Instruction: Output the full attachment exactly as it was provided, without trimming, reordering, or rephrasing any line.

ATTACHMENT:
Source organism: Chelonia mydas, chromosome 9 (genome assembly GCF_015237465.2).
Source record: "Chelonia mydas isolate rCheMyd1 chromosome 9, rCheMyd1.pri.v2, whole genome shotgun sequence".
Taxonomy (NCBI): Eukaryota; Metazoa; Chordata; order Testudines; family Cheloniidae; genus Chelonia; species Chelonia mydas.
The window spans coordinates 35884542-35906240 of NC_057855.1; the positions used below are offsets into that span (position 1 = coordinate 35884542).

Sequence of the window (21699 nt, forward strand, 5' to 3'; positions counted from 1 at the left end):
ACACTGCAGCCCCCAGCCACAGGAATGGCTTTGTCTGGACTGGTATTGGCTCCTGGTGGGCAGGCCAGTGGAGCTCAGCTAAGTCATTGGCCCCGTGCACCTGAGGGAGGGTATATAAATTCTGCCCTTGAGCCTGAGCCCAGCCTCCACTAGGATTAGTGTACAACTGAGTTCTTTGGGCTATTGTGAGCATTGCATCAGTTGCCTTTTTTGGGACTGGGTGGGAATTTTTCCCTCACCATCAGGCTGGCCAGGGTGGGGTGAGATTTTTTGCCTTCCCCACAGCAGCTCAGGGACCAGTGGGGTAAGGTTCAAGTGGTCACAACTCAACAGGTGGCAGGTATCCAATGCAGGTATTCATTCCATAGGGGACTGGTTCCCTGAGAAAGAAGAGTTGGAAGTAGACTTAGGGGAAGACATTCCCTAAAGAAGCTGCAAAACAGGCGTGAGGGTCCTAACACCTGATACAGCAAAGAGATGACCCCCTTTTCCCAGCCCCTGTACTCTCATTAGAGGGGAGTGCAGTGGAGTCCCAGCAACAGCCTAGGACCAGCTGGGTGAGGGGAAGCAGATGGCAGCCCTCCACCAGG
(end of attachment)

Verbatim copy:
Source organism: Chelonia mydas, chromosome 9 (genome assembly GCF_015237465.2).
Source record: "Chelonia mydas isolate rCheMyd1 chromosome 9, rCheMyd1.pri.v2, whole genome shotgun sequence".
Taxonomy (NCBI): Eukaryota; Metazoa; Chordata; order Testudines; family Cheloniidae; genus Chelonia; species Chelonia mydas.
The window spans coordinates 35884542-35906240 of NC_057855.1; the positions used below are offsets into that span (position 1 = coordinate 35884542).

Sequence of the window (21699 nt, forward strand, 5' to 3'; positions counted from 1 at the left end):
ACACTGCAGCCCCCAGCCACAGGAATGGCTTTGTCTGGACTGGTATTGGCTCCTGGTGGGCAGGCCAGTGGAGCTCAGCTAAGTCATTGGCCCCGTGCACCTGAGGGAGGGTATATAAATTCTGCCCTTGAGCCTGAGCCCAGCCTCCACTAGGATTAGTGTACAACTGAGTTCTTTGGGCTATTGTGAGCATTGCATCAGTTGCCTTTTTTGGGACTGGGTGGGAATTTTTCCCTCACCATCAGGCTGGCCAGGGTGGGGTGAGATTTTTTGCCTTCCCCACAGCAGCTCAGGGACCAGTGGGGTAAGGTTCAAGTGGTCACAACTCAACAGGTGGCAGGTATCCAATGCAGGTATTCATTCCATAGGGGACTGGTTCCCTGAGAAAGAAGAGTTGGAAGTAGACTTAGGGGAAGACATTCCCTAAAGAAGCTGCAAAACAGGCGTGAGGGTCCTAACACCTGATACAGCAAAGAGATGACCCCCTTTTCCCAGCCCCTGTACTCTCATTAGAGGGGAGTGCAGTGGAGTCCCAGCAACAGCCTAGGACCAGCTGGGTGAGGGGAAGCAGATGGCAGCCCTCCACCAGG